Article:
The establishment of the trilateral maritime patrol arrangement between Indonesia, Malaysia and the Philippines early this week will boost business confidence in the Autonomous Region in Muslim Mindanao (ARMM), said Ishak Mastura, chairman of the ARMM’s Regional Board of Investment.
“This (TMP) is an important development for the ARMM because people from our island provinces have been doing cross-border trade since time immemorial and even before there were borders to cross,” Mastura said.
ARMM governor Mujiv Hataman also welcomed the TMP, saying it would ensure security for traders in the ARMM who are doing business in Malaysia and Indonesia. “This development will shore up trade and commerce in these areas,” he said, noting this will also help small-scale enterprises in the region.
Gov. Hataman said traders in ARMM have been doing businesses in these neighboring areas for centuries through barter trading. He said tighter security measures in the Sulu Sea would also help as the regional government is pushing for the revival of barter trading to curb smuggling activities in southern Philippines.
“The incidents of piracy and lawlessness in the Sulu Sea did not prevent traditional cross-border trade but international transshipment was affected by it. By conducting trilateral border patrols we believe that transshipment, wherein bigger volumes of cargoes are safely moved among the three countries, can make a comeback,” said Mastura.
The departments of Defense of the three nations have agreed to step-up security measures in the roughly one million square-kilometer tri-border area in the Sulu-Sulawesi Seas. This tri-border area is among the major trade routes in Southeast Asia.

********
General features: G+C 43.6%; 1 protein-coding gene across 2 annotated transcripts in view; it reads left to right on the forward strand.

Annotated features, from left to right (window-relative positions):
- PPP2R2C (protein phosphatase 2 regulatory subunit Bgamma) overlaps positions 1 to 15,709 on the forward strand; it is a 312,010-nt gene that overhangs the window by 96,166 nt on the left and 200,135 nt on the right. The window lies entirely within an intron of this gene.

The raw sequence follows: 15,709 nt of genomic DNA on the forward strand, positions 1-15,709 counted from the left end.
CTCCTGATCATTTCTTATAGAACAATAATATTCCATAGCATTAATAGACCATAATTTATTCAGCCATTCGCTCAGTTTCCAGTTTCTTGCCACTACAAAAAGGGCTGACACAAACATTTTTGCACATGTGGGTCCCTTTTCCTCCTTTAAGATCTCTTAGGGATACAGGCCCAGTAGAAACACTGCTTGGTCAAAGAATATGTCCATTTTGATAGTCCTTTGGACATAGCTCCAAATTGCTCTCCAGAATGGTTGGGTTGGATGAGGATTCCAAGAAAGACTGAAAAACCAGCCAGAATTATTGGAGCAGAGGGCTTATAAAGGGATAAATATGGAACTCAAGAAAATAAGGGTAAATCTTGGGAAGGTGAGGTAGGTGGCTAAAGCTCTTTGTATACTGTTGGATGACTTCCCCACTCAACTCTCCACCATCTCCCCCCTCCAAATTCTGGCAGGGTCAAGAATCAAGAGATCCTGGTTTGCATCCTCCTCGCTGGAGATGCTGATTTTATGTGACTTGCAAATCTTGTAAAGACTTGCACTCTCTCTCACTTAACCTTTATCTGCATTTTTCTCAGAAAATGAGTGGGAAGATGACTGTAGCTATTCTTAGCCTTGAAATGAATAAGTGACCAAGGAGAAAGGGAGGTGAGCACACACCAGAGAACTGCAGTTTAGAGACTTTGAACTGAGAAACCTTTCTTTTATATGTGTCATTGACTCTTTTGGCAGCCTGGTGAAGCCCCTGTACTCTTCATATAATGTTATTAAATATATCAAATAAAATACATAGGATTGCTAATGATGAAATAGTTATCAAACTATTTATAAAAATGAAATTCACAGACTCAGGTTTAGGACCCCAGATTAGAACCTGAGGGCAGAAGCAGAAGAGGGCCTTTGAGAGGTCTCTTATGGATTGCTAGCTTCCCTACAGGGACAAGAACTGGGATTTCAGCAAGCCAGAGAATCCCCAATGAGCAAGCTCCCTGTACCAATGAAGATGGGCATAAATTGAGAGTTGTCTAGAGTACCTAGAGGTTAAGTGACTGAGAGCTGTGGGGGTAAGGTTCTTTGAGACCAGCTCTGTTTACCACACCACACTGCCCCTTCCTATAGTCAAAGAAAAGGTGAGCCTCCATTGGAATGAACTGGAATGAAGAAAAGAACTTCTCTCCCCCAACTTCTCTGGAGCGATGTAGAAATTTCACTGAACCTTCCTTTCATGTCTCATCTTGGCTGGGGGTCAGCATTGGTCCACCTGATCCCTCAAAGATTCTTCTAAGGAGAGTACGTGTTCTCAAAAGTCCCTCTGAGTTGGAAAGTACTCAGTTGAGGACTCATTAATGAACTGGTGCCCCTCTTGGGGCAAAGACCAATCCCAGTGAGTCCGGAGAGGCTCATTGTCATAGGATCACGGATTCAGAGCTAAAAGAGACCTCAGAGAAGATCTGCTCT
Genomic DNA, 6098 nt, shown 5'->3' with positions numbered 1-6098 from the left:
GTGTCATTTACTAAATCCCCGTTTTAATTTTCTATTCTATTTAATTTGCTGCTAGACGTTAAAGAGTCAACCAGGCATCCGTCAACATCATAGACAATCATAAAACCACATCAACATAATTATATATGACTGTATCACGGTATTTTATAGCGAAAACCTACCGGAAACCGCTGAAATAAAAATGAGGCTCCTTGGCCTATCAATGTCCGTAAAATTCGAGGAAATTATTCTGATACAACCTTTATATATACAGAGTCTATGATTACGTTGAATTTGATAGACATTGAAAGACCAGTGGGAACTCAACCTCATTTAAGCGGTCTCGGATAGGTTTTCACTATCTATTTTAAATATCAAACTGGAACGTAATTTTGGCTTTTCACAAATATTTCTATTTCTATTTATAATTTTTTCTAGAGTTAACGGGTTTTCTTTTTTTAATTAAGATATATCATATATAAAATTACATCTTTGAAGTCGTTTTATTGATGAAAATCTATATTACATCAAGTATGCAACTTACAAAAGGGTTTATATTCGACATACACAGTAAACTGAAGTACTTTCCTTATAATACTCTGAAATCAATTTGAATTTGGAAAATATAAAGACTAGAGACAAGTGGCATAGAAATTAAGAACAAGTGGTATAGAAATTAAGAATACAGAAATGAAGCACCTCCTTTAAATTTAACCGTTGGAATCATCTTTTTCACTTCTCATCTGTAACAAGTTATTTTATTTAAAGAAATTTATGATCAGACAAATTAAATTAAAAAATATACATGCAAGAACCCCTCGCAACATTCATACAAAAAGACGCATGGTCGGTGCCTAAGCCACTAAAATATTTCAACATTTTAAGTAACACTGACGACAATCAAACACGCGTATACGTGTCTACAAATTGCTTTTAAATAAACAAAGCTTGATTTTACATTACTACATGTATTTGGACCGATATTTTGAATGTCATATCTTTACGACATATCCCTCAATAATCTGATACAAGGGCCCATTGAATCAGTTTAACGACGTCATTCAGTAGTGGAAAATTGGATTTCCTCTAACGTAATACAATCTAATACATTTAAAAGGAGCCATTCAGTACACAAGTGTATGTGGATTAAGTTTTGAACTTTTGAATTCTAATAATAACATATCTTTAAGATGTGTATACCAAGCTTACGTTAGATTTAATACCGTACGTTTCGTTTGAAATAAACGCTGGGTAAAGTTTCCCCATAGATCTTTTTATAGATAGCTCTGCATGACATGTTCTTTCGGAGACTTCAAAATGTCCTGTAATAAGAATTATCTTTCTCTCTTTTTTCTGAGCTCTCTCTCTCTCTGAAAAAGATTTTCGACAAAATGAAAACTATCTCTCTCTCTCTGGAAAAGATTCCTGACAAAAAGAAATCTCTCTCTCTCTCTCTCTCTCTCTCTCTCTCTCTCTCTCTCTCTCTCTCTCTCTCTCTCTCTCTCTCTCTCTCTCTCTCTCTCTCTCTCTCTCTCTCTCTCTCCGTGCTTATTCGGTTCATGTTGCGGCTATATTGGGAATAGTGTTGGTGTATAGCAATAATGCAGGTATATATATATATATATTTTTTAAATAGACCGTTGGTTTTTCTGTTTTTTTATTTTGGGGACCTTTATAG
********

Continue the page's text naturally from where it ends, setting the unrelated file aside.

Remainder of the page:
The area is also the fishing ground of commercial fishery operators, specifically those into tuna and sardines operations. This route is also used by Indonesian suppliers of coal for power plants in Mindanao and in the transshipment of major goods between Sabah in Malaysia and the island provinces of Basilan, Sulu, and Tawi-Tawi.
The TMP was agreed upon following a spike in hijacking in the last quarter of 2016, where local terrorist Abu Sayyaf group attacked international vessels and kidnapped sailors. To date, there are still five Vietnamese sailors that are in the hands of the bandits.
Brigadier General Custodio Parcon, commander of the Joint Task Force Tawi-Tawi, who also oversees the operations of the Maritime Command Center in Bongao, Tawi-Tawi under the Joint Task Force IndoMalPhil, said the initiative is also aimed at combating the present threat of jihadist groups, which use this route in setting up cells in the three neighboring countries. (Bureau of Public Information)